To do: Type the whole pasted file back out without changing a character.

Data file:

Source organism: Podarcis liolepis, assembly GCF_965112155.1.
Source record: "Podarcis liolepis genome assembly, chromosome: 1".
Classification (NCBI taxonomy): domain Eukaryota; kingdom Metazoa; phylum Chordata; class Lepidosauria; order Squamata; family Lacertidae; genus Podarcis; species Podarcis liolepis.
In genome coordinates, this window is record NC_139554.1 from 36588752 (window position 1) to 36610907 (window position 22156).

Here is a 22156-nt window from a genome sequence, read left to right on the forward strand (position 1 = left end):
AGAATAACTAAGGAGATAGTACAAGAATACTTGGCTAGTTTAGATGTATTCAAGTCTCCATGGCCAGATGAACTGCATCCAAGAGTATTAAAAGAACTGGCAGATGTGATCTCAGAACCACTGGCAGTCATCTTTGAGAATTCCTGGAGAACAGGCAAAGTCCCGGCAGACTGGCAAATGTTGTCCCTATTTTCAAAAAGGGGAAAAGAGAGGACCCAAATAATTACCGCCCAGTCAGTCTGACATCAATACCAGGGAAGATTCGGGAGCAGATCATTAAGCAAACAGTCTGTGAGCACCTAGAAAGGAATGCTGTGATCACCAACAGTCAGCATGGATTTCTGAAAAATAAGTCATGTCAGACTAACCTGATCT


Source organism: Podarcis liolepis, assembly GCF_965112155.1.
Source record: "Podarcis liolepis genome assembly, chromosome: 1".
Classification (NCBI taxonomy): domain Eukaryota; kingdom Metazoa; phylum Chordata; class Lepidosauria; order Squamata; family Lacertidae; genus Podarcis; species Podarcis liolepis.
In genome coordinates, this window is record NC_139554.1 from 36588752 (window position 1) to 36610907 (window position 22156).

Here is a 22156-nt window from a genome sequence, read left to right on the forward strand (position 1 = left end):
AGAATAACTAAGGAGATAGTACAAGAATACTTGGCTAGTTTAGATGTATTCAAGTCTCCATGGCCAGATGAACTGCATCCAAGAGTATTAAAAGAACTGGCAGATGTGATCTCAGAACCACTGGCAGTCATCTTTGAGAATTCCTGGAGAACAGGCAAAGTCCCGGCAGACTGGCAAATGTTGTCCCTATTTTCAAAAAGGGGAAAAGAGAGGACCCAAATAATTACCGCCCAGTCAGTCTGACATCAATACCAGGGAAGATTCGGGAGCAGATCATTAAGCAAACAGTCTGTGAGCACCTAGAAAGGAATGCTGTGATCACCAACAGTCAGCATGGATTTCTGAAAAATAAGTCATGTCAGACTAACCTGATCT